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1. There's a good video on this board of a homemade basement course, and the handler is talking the dog through it.

2. Two trainers I admire enormously say they rarely vocalize with their dogs beyond simple commands and markers and that their touch is much more frequent than their use of voice. (One, though, actually uses very low murmurs [often sub-verbal] a lot, but I don't know if he knows it.)

3. I probably talk to my own dogs much more than they actually listen, but I have a certain command voice and another specific marker voice, and I believe they listen quite well to those.

4. With other people's dogs, I tend to command, mark, and little else in the way of actual speaking. I think.

Does anyone have any opinions about the benefits and/or drawbacks of verbalization beyond actual commands (and markers, if you use voice markers)?
 

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I talk to my dogs all the time. My wife says I talk dog because of the way they respond to me. I think it's more about body language and inflection of voice.
I do use voice markers even in everyday activities but I don't use my "yes"! That's reserved for the training field.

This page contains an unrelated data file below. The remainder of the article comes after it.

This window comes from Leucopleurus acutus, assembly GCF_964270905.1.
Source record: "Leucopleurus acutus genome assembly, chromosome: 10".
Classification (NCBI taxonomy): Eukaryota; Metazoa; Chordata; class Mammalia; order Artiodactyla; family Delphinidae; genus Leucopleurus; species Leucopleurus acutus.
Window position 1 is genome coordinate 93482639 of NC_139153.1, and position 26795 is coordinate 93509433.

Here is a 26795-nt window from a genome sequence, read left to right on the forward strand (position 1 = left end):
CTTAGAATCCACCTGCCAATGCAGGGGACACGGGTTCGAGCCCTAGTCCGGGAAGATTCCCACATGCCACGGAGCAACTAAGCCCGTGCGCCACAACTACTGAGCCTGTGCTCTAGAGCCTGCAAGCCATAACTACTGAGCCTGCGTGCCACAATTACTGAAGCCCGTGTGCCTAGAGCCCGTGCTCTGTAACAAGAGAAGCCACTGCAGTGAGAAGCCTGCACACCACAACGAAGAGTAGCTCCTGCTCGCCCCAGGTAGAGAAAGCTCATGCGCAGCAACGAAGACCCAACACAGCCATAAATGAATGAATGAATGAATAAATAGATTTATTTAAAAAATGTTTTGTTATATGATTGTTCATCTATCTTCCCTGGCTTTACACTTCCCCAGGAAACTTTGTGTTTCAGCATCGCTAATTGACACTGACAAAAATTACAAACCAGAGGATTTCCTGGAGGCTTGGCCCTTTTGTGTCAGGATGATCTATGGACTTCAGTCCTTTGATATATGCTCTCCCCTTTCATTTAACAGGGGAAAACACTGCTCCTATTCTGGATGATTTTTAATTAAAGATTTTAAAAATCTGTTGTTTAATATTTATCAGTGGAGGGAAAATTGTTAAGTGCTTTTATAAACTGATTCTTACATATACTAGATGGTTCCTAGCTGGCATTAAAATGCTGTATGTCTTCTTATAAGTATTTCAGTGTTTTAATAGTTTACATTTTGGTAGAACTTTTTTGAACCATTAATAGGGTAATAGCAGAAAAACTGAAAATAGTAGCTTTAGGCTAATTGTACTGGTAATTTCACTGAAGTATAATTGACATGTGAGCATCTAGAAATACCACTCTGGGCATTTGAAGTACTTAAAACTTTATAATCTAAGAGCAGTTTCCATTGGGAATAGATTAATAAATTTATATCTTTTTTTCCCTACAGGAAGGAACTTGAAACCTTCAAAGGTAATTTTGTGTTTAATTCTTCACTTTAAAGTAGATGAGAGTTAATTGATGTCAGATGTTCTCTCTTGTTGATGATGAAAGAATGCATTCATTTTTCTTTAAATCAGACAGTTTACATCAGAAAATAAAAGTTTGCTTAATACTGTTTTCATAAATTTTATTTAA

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I talk to my dogs. They seem to understand words inside phrases apart from commands. I talk to them in whole sentences... "Hey, you, get out there and pee." While dog is sniffing around: "Hurry up and pee!" Dog looks up, and goes and pees. Comes back up, I ask, "You sure you don't wanna poop while you're at it?" Dog whines, goes back to lawn, poops. It creeps people out. :lol: I think it's a combination of the words and the context they're used in, and maybe a fair bit amount of tone of voice. They seem to listen to me a lot though since I don't talk 'needlessly' to them--I either want them to do something, I'm asking them if they want something, anything to do with them. They read me pretty well--their names alone can mean a number of different things, from "Just pop your head up to tell me where you are" to "Look here" to "Come here" to "NO!". I never consciously taught them to recognize those different meanings but they seem to understand each time.

In the field I only use singular commands to make things clear for them.
 
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